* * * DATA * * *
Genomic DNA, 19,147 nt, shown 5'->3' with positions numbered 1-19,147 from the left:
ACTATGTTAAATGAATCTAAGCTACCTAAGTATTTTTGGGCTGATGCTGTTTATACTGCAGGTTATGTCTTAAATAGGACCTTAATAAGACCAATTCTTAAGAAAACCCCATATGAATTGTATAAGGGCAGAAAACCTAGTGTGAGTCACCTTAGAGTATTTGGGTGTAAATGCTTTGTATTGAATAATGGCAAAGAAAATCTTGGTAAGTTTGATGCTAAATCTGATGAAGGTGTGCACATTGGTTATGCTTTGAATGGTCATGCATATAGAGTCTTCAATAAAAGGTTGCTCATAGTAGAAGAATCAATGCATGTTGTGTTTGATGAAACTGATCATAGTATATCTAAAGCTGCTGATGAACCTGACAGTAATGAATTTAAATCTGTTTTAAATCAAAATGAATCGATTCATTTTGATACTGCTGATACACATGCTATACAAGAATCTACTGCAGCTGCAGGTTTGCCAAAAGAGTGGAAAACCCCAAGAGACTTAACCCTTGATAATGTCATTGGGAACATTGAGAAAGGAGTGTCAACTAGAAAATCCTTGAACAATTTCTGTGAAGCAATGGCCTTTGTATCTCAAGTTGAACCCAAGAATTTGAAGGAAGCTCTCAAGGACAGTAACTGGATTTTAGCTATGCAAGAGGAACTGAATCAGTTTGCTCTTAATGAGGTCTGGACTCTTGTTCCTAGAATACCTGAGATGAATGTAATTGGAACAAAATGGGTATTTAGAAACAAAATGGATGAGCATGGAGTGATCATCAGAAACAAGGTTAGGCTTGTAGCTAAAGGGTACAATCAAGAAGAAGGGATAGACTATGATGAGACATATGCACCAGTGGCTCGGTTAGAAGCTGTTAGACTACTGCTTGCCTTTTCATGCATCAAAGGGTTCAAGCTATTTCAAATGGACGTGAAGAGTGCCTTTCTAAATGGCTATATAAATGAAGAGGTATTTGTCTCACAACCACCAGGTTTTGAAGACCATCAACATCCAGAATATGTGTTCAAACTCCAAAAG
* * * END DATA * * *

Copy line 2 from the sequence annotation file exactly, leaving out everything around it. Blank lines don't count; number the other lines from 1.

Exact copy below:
ACTATGTTAAATGAATCTAAGCTACCTAAGTATTTTTGGGCTGATGCTGTTTATACTGCAGGTTATGTCTTAAATAGGACCTTAATAAGACCAATTCTTAAGAAAACCCCATATGAATTGTATAAGGGCAGAAAACCTAGTGTGAGTCACCTTAGAGTATTTGGGTGTAAATGCTTTGTATTGAATAATGGCAAAGAAAATCTTGGTAAGTTTGATGCTAAATCTGATGAAGGTGTGCACATTGGTTATGCTTTGAATGGTCATGCATATAGAGTCTTCAATAAAAGGTTGCTCATAGTAGAAGAATCAATGCATGTTGTGTTTGATGAAACTGATCATAGTATATCTAAAGCTGCTGATGAACCTGACAGTAATGAATTTAAATCTGTTTTAAATCAAAATGAATCGATTCATTTTGATACTGCTGATACACATGCTATACAAGAATCTACTGCAGCTGCAGGTTTGCCAAAAGAGTGGAAAACCCCAAGAGACTTAACCCTTGATAATGTCATTGGGAACATTGAGAAAGGAGTGTCAACTAGAAAATCCTTGAACAATTTCTGTGAAGCAATGGCCTTTGTATCTCAAGTTGAACCCAAGAATTTGAAGGAAGCTCTCAAGGACAGTAACTGGATTTTAGCTATGCAAGAGGAACTGAATCAGTTTGCTCTTAATGAGGTCTGGACTCTTGTTCCTAGAATACCTGAGATGAATGTAATTGGAACAAAATGGGTATTTAGAAACAAAATGGATGAGCATGGAGTGATCATCAGAAACAAGGTTAGGCTTGTAGCTAAAGGGTACAATCAAGAAGAAGGGATAGACTATGATGAGACATATGCACCAGTGGCTCGGTTAGAAGCTGTTAGACTACTGCTTGCCTTTTCATGCATCAAAGGGTTCAAGCTATTTCAAATGGACGTGAAGAGTGCCTTTCTAAATGGCTATATAAATGAAGAGGTATTTGTCTCACAACCACCAGGTTTTGAAGACCATCAACATCCAGAATATGTGTTCAAACTCCAAAAG